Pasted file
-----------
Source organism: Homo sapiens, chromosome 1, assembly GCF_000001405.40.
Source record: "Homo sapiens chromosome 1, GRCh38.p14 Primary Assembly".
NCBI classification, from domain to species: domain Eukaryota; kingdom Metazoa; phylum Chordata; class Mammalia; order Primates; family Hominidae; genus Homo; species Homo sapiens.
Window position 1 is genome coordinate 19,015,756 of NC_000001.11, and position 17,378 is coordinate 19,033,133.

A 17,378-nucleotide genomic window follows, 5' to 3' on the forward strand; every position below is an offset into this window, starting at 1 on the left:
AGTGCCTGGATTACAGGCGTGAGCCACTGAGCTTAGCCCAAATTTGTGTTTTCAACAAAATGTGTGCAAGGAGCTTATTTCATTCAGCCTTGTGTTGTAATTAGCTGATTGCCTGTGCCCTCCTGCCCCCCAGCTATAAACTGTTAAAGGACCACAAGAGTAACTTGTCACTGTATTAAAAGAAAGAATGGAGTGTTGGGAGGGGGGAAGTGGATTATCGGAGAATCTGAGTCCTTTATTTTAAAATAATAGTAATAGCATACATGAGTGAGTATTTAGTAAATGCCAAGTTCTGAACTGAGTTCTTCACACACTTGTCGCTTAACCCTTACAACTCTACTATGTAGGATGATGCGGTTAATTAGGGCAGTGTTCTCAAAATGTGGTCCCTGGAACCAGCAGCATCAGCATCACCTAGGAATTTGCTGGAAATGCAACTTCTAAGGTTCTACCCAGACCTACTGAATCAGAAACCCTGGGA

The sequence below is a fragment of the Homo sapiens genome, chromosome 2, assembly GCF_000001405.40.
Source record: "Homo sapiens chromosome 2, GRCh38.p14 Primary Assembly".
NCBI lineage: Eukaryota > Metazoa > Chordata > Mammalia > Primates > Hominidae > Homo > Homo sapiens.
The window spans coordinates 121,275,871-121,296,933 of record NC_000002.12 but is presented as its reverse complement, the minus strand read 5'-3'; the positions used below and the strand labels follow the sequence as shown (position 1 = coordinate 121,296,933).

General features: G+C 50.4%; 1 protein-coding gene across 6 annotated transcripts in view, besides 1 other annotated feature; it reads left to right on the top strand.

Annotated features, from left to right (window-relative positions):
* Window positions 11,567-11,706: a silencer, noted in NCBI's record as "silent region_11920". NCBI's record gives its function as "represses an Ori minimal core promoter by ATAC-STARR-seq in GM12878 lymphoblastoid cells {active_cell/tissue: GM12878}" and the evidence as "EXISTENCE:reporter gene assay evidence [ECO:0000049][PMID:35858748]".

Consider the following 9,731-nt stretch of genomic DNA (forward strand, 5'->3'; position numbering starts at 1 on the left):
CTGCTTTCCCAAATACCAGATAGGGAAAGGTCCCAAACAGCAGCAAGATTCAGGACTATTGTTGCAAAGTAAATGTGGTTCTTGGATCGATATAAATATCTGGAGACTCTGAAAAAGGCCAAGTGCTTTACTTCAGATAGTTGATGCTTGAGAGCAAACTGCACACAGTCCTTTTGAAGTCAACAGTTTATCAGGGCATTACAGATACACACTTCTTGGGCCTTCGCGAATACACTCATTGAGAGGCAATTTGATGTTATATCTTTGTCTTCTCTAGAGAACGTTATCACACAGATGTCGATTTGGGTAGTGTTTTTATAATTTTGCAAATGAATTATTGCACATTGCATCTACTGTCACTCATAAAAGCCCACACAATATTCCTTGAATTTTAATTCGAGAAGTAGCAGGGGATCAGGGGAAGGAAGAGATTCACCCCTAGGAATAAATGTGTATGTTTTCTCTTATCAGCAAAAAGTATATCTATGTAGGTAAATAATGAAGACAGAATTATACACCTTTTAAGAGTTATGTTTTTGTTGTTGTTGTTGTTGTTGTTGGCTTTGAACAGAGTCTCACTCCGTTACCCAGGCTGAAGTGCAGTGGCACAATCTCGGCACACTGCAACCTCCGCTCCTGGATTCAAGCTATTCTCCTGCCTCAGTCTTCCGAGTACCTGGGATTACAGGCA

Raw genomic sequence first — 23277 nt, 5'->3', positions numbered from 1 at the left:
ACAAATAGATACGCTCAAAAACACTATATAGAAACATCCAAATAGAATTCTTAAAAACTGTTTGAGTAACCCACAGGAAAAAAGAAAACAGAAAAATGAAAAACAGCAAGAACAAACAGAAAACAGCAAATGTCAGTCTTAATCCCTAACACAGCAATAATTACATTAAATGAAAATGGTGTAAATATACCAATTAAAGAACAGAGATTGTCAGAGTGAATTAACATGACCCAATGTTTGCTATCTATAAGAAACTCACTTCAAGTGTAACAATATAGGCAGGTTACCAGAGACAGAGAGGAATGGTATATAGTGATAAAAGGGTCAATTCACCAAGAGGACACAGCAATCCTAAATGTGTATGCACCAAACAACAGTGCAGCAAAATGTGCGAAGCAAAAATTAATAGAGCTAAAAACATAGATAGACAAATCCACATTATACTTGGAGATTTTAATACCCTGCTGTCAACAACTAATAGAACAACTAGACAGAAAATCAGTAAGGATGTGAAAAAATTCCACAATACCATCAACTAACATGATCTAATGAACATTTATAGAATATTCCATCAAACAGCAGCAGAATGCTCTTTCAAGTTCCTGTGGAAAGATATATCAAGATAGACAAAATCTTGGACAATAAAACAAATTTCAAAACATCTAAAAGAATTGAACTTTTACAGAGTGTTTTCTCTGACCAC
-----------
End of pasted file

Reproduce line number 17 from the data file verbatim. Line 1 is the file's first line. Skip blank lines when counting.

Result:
ACAAATAGATACGCTCAAAAACACTATATAGAAACATCCAAATAGAATTCTTAAAAACTGTTTGAGTAACCCACAGGAAAAAAGAAAACAGAAAAATGAAAAACAGCAAGAACAAACAGAAAACAGCAAATGTCAGTCTTAATCCCTAACACAGCAATAATTACATTAAATGAAAATGGTGTAAATATACCAATTAAAGAACAGAGATTGTCAGAGTGAATTAACATGACCCAATGTTTGCTATCTATAAGAAACTCACTTCAAGTGTAACAATATAGGCAGGTTACCAGAGACAGAGAGGAATGGTATATAGTGATAAAAGGGTCAATTCACCAAGAGGACACAGCAATCCTAAATGTGTATGCACCAAACAACAGTGCAGCAAAATGTGCGAAGCAAAAATTAATAGAGCTAAAAACATAGATAGACAAATCCACATTATACTTGGAGATTTTAATACCCTGCTGTCAACAACTAATAGAACAACTAGACAGAAAATCAGTAAGGATGTGAAAAAATTCCACAATACCATCAACTAACATGATCTAATGAACATTTATAGAATATTCCATCAAACAGCAGCAGAATGCTCTTTCAAGTTCCTGTGGAAAGATATATCAAGATAGACAAAATCTTGGACAATAAAACAAATTTCAAAACATCTAAAAGAATTGAACTTTTACAGAGTGTTTTCTCTGACCAC